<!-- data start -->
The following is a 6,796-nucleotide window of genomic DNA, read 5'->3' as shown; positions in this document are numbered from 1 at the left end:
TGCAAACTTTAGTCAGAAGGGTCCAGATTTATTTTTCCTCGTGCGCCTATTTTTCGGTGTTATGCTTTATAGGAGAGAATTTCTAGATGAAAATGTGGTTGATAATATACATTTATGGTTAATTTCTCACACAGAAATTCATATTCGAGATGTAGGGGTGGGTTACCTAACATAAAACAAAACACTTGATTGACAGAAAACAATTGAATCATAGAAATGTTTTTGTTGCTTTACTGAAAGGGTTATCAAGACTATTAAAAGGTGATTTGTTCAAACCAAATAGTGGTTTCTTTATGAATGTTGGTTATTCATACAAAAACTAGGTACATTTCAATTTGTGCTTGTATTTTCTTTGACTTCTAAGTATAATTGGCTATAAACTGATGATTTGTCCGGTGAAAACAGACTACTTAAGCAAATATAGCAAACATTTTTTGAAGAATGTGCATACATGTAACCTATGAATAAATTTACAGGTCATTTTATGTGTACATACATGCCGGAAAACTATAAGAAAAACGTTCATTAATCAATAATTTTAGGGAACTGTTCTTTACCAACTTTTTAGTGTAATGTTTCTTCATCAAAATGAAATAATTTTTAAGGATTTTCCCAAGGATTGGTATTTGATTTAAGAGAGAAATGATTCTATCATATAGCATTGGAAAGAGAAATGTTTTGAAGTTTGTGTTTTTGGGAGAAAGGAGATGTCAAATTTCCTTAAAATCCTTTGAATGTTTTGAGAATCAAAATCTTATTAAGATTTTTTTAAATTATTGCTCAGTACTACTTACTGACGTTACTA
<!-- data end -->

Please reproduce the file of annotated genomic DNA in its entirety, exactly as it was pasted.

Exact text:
The following is a 6,796-nucleotide window of genomic DNA, read 5'->3' as shown; positions in this document are numbered from 1 at the left end:
TGCAAACTTTAGTCAGAAGGGTCCAGATTTATTTTTCCTCGTGCGCCTATTTTTCGGTGTTATGCTTTATAGGAGAGAATTTCTAGATGAAAATGTGGTTGATAATATACATTTATGGTTAATTTCTCACACAGAAATTCATATTCGAGATGTAGGGGTGGGTTACCTAACATAAAACAAAACACTTGATTGACAGAAAACAATTGAATCATAGAAATGTTTTTGTTGCTTTACTGAAAGGGTTATCAAGACTATTAAAAGGTGATTTGTTCAAACCAAATAGTGGTTTCTTTATGAATGTTGGTTATTCATACAAAAACTAGGTACATTTCAATTTGTGCTTGTATTTTCTTTGACTTCTAAGTATAATTGGCTATAAACTGATGATTTGTCCGGTGAAAACAGACTACTTAAGCAAATATAGCAAACATTTTTTGAAGAATGTGCATACATGTAACCTATGAATAAATTTACAGGTCATTTTATGTGTACATACATGCCGGAAAACTATAAGAAAAACGTTCATTAATCAATAATTTTAGGGAACTGTTCTTTACCAACTTTTTAGTGTAATGTTTCTTCATCAAAATGAAATAATTTTTAAGGATTTTCCCAAGGATTGGTATTTGATTTAAGAGAGAAATGATTCTATCATATAGCATTGGAAAGAGAAATGTTTTGAAGTTTGTGTTTTTGGGAGAAAGGAGATGTCAAATTTCCTTAAAATCCTTTGAATGTTTTGAGAATCAAAATCTTATTAAGATTTTTTTAAATTATTGCTCAGTACTACTTACTGACGTTACTA